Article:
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Ok, I'll lead with the fact that I know this is a cheap lens and they're notoriously difficult/impossible to focus well.

But ... something is strange here.

I took this lens out to try and get some pics of the Jupiter-Saturn conjunction tonight. Camera is a Canon T7i. Used a tripod and a remote shutter release. Focused on the moon to start with, and used the live view zoom to really get a pretty good focus.

Then, still on live view, I click the shutter release. When the image displays, it's obviously unfocused relative to the live view. It's not terrible, but the live view is definitely better. I tried a range of ISO & shutter speeds. Found the conjunction, and got the same thing - could see moons when zoomed on the live view, but the pictures are nothing but blur.

So why is the focus changing between live view and the shot?

Just for kicks, here's a shot of the moon with the 2X teleconverter on as well. Saw the same sort of focus shift. enter image description here

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    What settings are you using? Could there be camera shake? Did you try mirror lockup? Have you tried bracketing focus?
    – xiota
    Dec 22 '20 at 6:00
  • This is the Opteka 500mm mirror lens. I'm using a wired remote to actuate the shutter. I used a range of ISO and shutter speed - the motion of the moon was plainly visible when using the teleconverter, so I definitely tried some faster shutters - the attached pic is ISO1600, 1/320th. I'm not familiar with mirror lockup - will look it up. I didn't try bracketing the focus either - was hard enough to keep stuff in frame and get a single focus. But I'll try again tonight. Thanks! Dec 22 '20 at 15:24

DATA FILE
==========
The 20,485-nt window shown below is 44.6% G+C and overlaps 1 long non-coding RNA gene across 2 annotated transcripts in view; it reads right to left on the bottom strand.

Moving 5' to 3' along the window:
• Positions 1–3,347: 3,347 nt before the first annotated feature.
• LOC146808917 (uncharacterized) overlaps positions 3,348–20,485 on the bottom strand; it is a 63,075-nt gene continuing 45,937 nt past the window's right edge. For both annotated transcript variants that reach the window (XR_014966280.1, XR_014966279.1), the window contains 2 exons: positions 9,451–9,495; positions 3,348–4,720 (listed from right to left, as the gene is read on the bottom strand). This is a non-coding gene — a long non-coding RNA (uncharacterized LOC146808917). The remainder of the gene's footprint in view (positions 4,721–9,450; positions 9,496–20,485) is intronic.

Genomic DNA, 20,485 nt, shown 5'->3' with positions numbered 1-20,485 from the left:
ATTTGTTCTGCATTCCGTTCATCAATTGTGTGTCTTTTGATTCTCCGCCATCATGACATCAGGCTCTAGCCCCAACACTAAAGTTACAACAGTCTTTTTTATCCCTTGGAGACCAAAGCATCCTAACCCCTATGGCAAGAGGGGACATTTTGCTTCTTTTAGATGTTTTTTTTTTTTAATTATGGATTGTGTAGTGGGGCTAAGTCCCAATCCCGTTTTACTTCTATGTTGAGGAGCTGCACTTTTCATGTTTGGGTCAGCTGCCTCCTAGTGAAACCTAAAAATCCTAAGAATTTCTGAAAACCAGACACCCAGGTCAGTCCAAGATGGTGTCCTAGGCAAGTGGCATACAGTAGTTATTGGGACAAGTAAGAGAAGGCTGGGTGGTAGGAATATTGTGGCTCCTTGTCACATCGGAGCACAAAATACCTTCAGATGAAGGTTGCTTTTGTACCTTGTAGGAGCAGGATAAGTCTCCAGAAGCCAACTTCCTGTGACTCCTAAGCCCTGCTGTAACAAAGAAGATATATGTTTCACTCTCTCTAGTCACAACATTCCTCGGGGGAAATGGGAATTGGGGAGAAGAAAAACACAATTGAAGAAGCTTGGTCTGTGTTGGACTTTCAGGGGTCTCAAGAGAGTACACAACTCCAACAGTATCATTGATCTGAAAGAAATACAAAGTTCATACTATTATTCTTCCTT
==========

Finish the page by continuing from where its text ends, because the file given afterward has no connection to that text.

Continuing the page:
• Hi, welcome to Photography Stack Exchange. Thank you for the extra details in your comment. Would you mind please editing your question to include those comment details? Thanks! =)
    – scottbb
    Dec 23 '20 at 4:59
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Your focus isn't changing. It's blur caused by vibration, possibly of the mirror and/or shutter. If you're not using a wired or wireless remote, it's also due to pressing the shutter button.

Beyond that, where I was located there was quite a bit of upper atmosphere turbulence shortly after sunset. With the planets low in the west, they're in the area of the sky most affected by the temperature differential along the terminator.

enter image description here
EOS 7D Mark II + Kenko 2.0X Teleplus PRO 300 DGX + EF 70-200mm f/2.8 L IS II. ISO 800, f/5.6, 1/1000. Wired remote with mirror lockup.

This shot of the Moon¹ taken during the conjunction, shows a lot of atmospheric turbulence. Parts of the Moon are much sharper than other parts that are all the same distance from the shooting position.

Or your exposure time may be too long and you're seeing blur due to the motion of the planets during the exposure.

¹ Postprocessed using a CT of 2500K (even when finishing in monochrome, CT will affect relative contrast of the different areas of the Moon), Monochrome, red filter, and adjustments to contrast, highlights, and shadows. Moderate NR and sharpening.

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  • Nice Picture! If it is due to the mirror/shutter, what can I do about it? I see the comment about mirror lockup above - need to look that up. Dec 22 '20 at 15:27
  • Looked up mirror lockup. That sounds likely - I'll try it tonight. Dec 22 '20 at 15:43
  • Ok, so I was already shooting in live mode. Which I figured out tonight is basically the same as mirror lock up. Mirror lock up only makes a difference if you're shooting with the viewfinder. Tried again tonight, but it was windy enough that I was picking up vibration just from that, so will have to wait for a calmer night. Dec 23 '20 at 2:26
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Your ISO should be no higher than 100 or 200. Shutter speed should be approx. 1/200th or faster on a sturdy tripod with the mirror locked up. Your high ISO is destroying detail.

BUT honestly, the Opteka is not a good performer. I don't think you will get the sharp pic you desire from it even after you minimize vibration and lower noise. Sigma and Quantaray mirrors are much better and sell for $50 regularly. Tamron's are excellent.

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